ABC-CLIO

Understanding the High-Functioning Alcoholic

Professional Views and Personal Insights

by Sarah Allen Benton

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Abortion in the United States

February 2009

Praeger

Pages 224
Volumes 1
Size 6 1/8x9 1/4
Topics Psychology/General
Description

Who is the typical alcoholic among the 12.5 million living in the United States now? Many, if not most of us when asked that question, would envision a skid row bum or someone at least out of work or with little education locked into a low-skill, low-paying job. But that is not accurate, according to the results of a national study released in June, 2007 by the National Institutes of Alcohol Abuse and Alcoholism. The NIAAA determined that alcoholics in the United States really fall into five subtypes, including nearly 20 percent who are highly functional alcoholics, well-educated with good incomes. They include corporate presidents, powerful politicians, police, lawyers, doctors, scientists, and other highly-skilled, highly-educated people who are middle- to high-income and by most accounts successful. In this unprecedented book, mental health counselor Sarah Benton takes us into the worlds and minds of so-called high-functioning alcoholics, to understand how people so intelligent and achievement-oriented get drawn into states in which they secretly cannot control their liquor consumption but still manage to excel in their careers.

The book includes a look at celebrity alcoholics like singer Eric Clapton and actor/comedian Robin Williams, as well as alcoholics in high positions including Chris Albrecht, former Chairman and CEO of HBO. Other high-profile people included in this book are Miss USA 2007 Tara Conner and football legend Joe Namath. With her own story of alcoholism and her recovery woven into the text, Benton takes us into the lives and challenges of these well-educated and successful people, seeking to understand how, when, and why they became addicted, as well as the reasons their alcoholism is, for most, so hard to admit, cope with, and recover from.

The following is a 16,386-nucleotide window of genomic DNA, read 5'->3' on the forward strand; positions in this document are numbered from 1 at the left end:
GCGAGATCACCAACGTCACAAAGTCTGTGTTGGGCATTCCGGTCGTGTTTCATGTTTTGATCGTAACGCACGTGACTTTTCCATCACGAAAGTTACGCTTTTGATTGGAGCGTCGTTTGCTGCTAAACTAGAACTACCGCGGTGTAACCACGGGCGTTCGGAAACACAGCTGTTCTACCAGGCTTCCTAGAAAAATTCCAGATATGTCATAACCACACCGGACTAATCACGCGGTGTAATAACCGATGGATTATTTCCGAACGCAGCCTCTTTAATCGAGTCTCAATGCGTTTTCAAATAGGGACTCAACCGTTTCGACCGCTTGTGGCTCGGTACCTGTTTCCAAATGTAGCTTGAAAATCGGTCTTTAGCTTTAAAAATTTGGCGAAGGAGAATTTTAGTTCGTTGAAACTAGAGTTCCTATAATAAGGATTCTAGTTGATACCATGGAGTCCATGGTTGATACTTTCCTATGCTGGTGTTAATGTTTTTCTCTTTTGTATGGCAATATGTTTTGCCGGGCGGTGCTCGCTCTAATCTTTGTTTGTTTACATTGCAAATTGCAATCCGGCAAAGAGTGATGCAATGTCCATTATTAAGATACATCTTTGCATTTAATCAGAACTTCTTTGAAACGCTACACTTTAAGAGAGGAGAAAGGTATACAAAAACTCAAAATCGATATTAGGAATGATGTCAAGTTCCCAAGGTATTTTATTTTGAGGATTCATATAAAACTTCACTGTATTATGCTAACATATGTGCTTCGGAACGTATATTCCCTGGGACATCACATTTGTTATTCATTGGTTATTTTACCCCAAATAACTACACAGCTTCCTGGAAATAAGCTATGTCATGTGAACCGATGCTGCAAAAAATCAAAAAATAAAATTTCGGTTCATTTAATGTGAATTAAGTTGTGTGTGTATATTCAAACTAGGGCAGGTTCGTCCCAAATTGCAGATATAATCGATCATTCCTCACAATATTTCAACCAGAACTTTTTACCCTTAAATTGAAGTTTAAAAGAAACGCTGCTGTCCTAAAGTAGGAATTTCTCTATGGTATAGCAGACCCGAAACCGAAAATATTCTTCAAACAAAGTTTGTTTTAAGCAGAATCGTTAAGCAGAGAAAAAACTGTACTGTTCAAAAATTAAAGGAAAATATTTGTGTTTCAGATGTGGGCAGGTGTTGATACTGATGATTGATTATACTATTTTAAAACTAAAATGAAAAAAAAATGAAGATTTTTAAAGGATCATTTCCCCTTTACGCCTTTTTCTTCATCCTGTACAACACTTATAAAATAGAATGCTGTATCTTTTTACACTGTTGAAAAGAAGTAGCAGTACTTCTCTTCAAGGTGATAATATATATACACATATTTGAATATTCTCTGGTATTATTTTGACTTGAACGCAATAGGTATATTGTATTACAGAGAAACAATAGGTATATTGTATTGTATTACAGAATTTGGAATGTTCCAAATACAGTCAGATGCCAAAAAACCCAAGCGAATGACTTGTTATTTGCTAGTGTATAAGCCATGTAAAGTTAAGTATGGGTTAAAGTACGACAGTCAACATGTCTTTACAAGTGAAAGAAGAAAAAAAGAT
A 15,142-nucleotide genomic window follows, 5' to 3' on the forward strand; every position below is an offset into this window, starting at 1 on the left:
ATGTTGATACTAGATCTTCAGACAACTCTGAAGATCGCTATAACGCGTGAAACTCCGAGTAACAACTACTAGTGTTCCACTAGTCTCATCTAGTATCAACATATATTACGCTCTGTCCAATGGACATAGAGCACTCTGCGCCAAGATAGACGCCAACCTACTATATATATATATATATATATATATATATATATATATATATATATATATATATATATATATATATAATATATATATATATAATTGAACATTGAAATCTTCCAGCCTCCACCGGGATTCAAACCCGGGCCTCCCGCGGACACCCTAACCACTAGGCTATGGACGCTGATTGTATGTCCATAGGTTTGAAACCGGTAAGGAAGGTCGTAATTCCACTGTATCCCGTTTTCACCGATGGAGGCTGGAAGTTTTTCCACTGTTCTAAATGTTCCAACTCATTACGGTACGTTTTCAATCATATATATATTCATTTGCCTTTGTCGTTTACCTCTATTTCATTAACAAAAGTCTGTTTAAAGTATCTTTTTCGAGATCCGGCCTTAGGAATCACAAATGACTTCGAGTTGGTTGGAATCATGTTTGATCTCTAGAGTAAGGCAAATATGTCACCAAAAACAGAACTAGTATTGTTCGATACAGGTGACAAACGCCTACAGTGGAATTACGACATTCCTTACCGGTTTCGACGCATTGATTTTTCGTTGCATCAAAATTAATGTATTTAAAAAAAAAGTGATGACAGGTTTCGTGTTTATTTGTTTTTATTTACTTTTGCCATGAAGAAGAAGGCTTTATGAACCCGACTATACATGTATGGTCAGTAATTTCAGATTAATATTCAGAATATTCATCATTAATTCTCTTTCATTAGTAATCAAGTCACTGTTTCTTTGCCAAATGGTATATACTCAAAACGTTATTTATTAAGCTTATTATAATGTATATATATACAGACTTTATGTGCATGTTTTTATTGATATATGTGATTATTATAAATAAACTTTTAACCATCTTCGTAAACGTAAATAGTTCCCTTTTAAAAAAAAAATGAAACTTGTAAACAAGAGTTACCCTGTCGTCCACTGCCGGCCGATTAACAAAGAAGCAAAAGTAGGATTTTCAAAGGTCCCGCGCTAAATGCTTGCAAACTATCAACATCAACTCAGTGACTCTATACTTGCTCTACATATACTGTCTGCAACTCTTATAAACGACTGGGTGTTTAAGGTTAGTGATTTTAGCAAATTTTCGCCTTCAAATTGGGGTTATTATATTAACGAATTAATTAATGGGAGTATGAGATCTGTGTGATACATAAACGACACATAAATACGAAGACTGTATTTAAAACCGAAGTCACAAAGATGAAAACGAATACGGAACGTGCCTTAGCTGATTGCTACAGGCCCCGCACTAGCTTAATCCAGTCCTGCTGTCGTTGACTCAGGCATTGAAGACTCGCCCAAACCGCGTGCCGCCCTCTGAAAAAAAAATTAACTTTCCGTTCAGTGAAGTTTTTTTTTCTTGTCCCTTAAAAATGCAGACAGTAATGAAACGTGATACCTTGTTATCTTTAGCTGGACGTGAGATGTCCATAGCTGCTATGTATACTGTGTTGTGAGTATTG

Author Info

Sarah Allen Benton is a licensed mental health counselor and therapist at McLean Hospital (affiliated with Massachusetts General Hospital and Harvard Medical School) in the “McLean Residence at The Brook” transitional living program for substance abuse and dual diagnosis treatment in Waltham, MA. She is a therapist at Confidential Care in Norwell, MA, specializing in substance abuse treatment, and facilitates a women's early recovery group. She previously worked as a therapist in the Emmanuel College Counseling Center in Boston, held various counselor positions at McLean Hospital and received training through the Mind/Body Medical Institute, once affiliated with Beth Israel Deaconess Hospital in Boston (now the Benson-Henry Institute for Mind Body Medicine). Benton has been involved in psychologically-based research studies through McLean Hospital, Beth Israel Deaconess Medical Center, Northeastern University and the Boston University Center for Anxiety and Related Disorders. She earned a bachelor's degree from the University of Colorado at Boulder and a master of science in counseling psychology degree from Northeastern University. She has been featured in a New York Times article by Jane Brody, has appeared on The Oprah Winfrey Show, CBS Early Show, NPR, and is a blogger for www.psychologytoday.com. Bneton is a recovering alcoholic and has been sober since February of 2004.

Table of Contents

Part I: Active Alcoholism
1. Introduction: High-Functioning Alcoholics
2. In the Beginning: High-Functioning Alcoholics in High School
3. Freedom: High-Functioning Alcoholics in College
4. Adrift: High-Functioning Alcoholics as Emerging Adults
5. Falling Uphill: Professional, Intelligent and Alcoholic
6. Attempts to "Cure" the Problem: Out of Control and Hitting Bottom
Part II. Recovery
7. A New Start: The Paths to Sobriety
8. Spirituality, Religion and the Bottle: Filling the Void
9. Transformation: The Twelve Steps
10. The Challenge: Life in Recovery

Reviews/Endorsements

Reviews

"[E]xplores in depth a hidden class of alcoholics that are professionally successful; topics include High-Functioning Alcoholics (HFAs) in high school, college, and as emerging adults."—ForeWard Reviews

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